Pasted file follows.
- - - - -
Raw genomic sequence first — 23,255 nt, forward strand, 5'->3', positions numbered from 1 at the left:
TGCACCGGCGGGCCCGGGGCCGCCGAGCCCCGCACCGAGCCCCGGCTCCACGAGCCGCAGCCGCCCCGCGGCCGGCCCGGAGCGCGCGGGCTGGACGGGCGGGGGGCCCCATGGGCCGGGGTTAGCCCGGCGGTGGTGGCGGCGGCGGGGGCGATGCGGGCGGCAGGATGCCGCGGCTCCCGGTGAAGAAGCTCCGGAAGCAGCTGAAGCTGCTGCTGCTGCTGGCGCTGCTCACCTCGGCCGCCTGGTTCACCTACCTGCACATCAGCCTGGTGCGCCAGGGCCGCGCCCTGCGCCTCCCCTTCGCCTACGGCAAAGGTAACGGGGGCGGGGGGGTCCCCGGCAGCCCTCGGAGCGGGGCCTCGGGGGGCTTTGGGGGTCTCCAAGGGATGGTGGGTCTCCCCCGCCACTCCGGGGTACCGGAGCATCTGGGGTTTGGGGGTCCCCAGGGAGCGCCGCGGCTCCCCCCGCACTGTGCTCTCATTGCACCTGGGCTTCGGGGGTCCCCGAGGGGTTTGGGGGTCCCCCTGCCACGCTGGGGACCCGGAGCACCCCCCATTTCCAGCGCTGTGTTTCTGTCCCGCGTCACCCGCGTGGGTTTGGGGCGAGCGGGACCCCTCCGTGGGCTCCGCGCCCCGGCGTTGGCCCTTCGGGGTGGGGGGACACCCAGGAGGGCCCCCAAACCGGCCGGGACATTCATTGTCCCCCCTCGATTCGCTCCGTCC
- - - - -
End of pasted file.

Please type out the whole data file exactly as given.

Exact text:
Raw genomic sequence first — 23,255 nt, forward strand, 5'->3', positions numbered from 1 at the left:
TGCACCGGCGGGCCCGGGGCCGCCGAGCCCCGCACCGAGCCCCGGCTCCACGAGCCGCAGCCGCCCCGCGGCCGGCCCGGAGCGCGCGGGCTGGACGGGCGGGGGGCCCCATGGGCCGGGGTTAGCCCGGCGGTGGTGGCGGCGGCGGGGGCGATGCGGGCGGCAGGATGCCGCGGCTCCCGGTGAAGAAGCTCCGGAAGCAGCTGAAGCTGCTGCTGCTGCTGGCGCTGCTCACCTCGGCCGCCTGGTTCACCTACCTGCACATCAGCCTGGTGCGCCAGGGCCGCGCCCTGCGCCTCCCCTTCGCCTACGGCAAAGGTAACGGGGGCGGGGGGGTCCCCGGCAGCCCTCGGAGCGGGGCCTCGGGGGGCTTTGGGGGTCTCCAAGGGATGGTGGGTCTCCCCCGCCACTCCGGGGTACCGGAGCATCTGGGGTTTGGGGGTCCCCAGGGAGCGCCGCGGCTCCCCCCGCACTGTGCTCTCATTGCACCTGGGCTTCGGGGGTCCCCGAGGGGTTTGGGGGTCCCCCTGCCACGCTGGGGACCCGGAGCACCCCCCATTTCCAGCGCTGTGTTTCTGTCCCGCGTCACCCGCGTGGGTTTGGGGCGAGCGGGACCCCTCCGTGGGCTCCGCGCCCCGGCGTTGGCCCTTCGGGGTGGGGGGACACCCAGGAGGGCCCCCAAACCGGCCGGGACATTCATTGTCCCCCCTCGATTCGCTCCGTCC